We spotted that Frederick was plotting war and he chose to attack Caesar instead of the only other possible choice in Pericles. Either would have been a good move to acquire more territory against a weakened rival and the exhausted Roman civ was in no position to defend against invading German knights. Note that Frederick had actually eclipsed Sitting Bull to become the score leader thanks to settling so many additional cities in the northwest portion of the map. Caesar was extremely far behind in technology and had no chance at all when confronted with a fresh opponent. After suiciding yet another army against Delhi he began retreating back into his core and the rout never stopped. Gandhi was able to retake most of the cities that he had previously lost while Frederick began carving up the cities in the Roman core. Sitting Bull belatedly entered the war on Turn 206 but arrived too late to pick up much in the way of spoils. His biggest gains came from German captures that flipped over to the Native Americans thanks to cultural pressure after the war was over. Soon enough the fighting drew to a close with Sitting Bull blundering a chance to score the kill and Frederick deservedly mopping up:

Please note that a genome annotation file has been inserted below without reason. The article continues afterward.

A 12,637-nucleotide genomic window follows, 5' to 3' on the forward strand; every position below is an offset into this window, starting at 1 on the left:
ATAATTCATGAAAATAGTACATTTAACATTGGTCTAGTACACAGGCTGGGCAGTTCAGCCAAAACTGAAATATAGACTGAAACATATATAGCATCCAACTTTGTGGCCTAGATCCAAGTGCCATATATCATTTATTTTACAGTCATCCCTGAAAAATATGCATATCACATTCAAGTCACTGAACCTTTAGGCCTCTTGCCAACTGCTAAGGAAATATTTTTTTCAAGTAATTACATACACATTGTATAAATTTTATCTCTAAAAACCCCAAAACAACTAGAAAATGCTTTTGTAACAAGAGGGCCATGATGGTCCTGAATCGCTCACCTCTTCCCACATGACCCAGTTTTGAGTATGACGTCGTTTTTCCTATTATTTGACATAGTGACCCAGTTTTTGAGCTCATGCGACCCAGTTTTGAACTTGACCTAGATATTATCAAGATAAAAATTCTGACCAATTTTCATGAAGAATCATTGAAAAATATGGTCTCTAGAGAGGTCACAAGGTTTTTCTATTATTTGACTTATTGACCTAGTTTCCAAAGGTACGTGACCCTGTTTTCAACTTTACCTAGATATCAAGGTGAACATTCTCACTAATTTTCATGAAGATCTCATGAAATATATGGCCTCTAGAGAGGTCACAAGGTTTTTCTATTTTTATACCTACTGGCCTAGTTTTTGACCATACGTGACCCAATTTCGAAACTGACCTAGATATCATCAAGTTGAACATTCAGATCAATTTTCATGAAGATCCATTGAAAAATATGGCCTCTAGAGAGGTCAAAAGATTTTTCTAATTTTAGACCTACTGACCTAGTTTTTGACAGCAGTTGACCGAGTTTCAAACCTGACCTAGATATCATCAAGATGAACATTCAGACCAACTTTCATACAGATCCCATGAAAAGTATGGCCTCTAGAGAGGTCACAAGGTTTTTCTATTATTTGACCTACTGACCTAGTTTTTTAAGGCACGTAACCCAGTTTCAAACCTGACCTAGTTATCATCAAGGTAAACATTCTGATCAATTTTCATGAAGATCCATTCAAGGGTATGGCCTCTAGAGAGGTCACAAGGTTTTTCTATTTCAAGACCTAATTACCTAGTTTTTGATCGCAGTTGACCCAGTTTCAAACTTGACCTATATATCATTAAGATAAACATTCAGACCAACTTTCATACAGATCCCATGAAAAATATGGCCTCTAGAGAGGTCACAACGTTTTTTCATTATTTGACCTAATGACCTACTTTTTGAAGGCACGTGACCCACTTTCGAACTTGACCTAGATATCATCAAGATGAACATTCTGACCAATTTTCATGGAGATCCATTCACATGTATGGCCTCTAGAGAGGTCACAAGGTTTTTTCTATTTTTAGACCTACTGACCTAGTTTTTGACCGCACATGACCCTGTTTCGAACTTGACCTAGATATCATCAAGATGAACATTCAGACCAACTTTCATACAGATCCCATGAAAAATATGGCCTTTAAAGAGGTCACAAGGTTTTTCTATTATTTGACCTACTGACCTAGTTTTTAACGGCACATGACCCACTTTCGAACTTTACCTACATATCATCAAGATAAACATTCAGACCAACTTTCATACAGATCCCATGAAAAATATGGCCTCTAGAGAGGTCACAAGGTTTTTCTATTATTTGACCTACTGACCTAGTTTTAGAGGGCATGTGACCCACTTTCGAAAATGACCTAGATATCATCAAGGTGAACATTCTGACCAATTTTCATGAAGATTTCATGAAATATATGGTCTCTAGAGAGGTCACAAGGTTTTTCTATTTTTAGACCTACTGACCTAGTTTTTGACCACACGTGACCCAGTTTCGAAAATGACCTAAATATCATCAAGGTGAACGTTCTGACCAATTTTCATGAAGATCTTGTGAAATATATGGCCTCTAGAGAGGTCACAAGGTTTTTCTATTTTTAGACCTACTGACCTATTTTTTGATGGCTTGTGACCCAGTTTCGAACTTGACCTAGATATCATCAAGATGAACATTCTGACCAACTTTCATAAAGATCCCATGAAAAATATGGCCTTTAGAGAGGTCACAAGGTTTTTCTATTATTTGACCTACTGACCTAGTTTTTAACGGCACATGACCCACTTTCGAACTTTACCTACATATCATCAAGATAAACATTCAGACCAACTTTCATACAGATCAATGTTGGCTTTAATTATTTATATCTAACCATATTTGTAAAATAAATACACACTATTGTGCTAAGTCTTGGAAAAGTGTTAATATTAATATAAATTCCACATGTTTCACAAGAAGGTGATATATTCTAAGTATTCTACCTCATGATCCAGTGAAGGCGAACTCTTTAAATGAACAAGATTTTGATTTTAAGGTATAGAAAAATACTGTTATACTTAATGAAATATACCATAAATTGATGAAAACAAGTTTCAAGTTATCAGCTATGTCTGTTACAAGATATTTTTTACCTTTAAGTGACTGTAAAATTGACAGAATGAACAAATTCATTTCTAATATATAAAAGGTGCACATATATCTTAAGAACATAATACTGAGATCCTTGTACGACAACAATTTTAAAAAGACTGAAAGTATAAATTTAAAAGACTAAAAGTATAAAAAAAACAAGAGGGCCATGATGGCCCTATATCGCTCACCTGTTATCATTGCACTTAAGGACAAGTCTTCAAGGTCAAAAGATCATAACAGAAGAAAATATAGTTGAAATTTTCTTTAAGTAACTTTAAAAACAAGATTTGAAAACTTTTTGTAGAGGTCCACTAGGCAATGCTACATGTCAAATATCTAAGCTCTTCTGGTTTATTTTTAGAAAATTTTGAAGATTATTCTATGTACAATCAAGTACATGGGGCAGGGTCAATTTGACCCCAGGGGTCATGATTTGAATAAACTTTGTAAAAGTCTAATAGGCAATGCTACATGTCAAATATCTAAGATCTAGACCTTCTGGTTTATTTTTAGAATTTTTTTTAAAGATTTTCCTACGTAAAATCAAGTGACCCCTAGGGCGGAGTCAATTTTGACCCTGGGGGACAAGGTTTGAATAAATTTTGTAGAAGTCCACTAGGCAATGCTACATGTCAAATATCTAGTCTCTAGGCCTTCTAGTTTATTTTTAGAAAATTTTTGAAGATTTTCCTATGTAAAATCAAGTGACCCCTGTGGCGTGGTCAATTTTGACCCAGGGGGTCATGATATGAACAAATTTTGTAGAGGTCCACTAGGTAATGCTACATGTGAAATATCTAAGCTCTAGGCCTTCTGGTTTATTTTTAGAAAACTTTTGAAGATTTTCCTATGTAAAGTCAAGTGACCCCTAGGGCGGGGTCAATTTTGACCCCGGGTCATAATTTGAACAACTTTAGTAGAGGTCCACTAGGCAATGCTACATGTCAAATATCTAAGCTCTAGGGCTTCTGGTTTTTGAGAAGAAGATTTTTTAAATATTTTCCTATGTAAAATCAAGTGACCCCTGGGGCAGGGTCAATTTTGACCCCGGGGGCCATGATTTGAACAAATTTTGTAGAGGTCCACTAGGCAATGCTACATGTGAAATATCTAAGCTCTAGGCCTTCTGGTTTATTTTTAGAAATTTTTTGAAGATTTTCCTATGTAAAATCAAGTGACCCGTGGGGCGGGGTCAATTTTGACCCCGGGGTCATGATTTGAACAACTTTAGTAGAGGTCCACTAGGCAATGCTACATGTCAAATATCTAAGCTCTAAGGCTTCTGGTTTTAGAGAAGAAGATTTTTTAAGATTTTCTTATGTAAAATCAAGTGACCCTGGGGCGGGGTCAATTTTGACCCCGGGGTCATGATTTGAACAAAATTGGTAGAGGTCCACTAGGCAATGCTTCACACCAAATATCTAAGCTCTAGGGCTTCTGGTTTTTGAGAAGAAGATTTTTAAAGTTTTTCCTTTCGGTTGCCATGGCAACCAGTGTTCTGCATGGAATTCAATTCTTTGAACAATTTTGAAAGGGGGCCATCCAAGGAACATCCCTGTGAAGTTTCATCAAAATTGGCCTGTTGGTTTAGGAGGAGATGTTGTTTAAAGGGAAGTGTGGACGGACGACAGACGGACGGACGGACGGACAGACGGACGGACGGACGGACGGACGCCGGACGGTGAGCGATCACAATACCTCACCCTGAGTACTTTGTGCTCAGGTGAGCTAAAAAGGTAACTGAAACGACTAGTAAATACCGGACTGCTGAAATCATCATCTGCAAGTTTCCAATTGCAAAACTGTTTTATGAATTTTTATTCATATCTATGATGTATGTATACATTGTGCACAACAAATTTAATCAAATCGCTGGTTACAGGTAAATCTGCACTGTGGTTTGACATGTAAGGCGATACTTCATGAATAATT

Thus Caesar exited in last place as the first leader to suffer elimination in Season Six. His biggest problem was waiting too long to act against Gandhi. The Indian leader delayed connecting his iron resource until almost Turn 100 and a Praetorian rush that invaded India at an earlier date likely could have swept through Gandhi's weakly defended holdings without breaking a sweat. However, by waiting so long to initiate hostilities, Gandhi was able to connect his resources and put up a determined resistance that blunted the Roman advances. I wonder if we'll see a different outcome in some of the alternate histories or if Caesar was simply doomed by the peaceful nature of the leaders drawn into this game. Time will tell.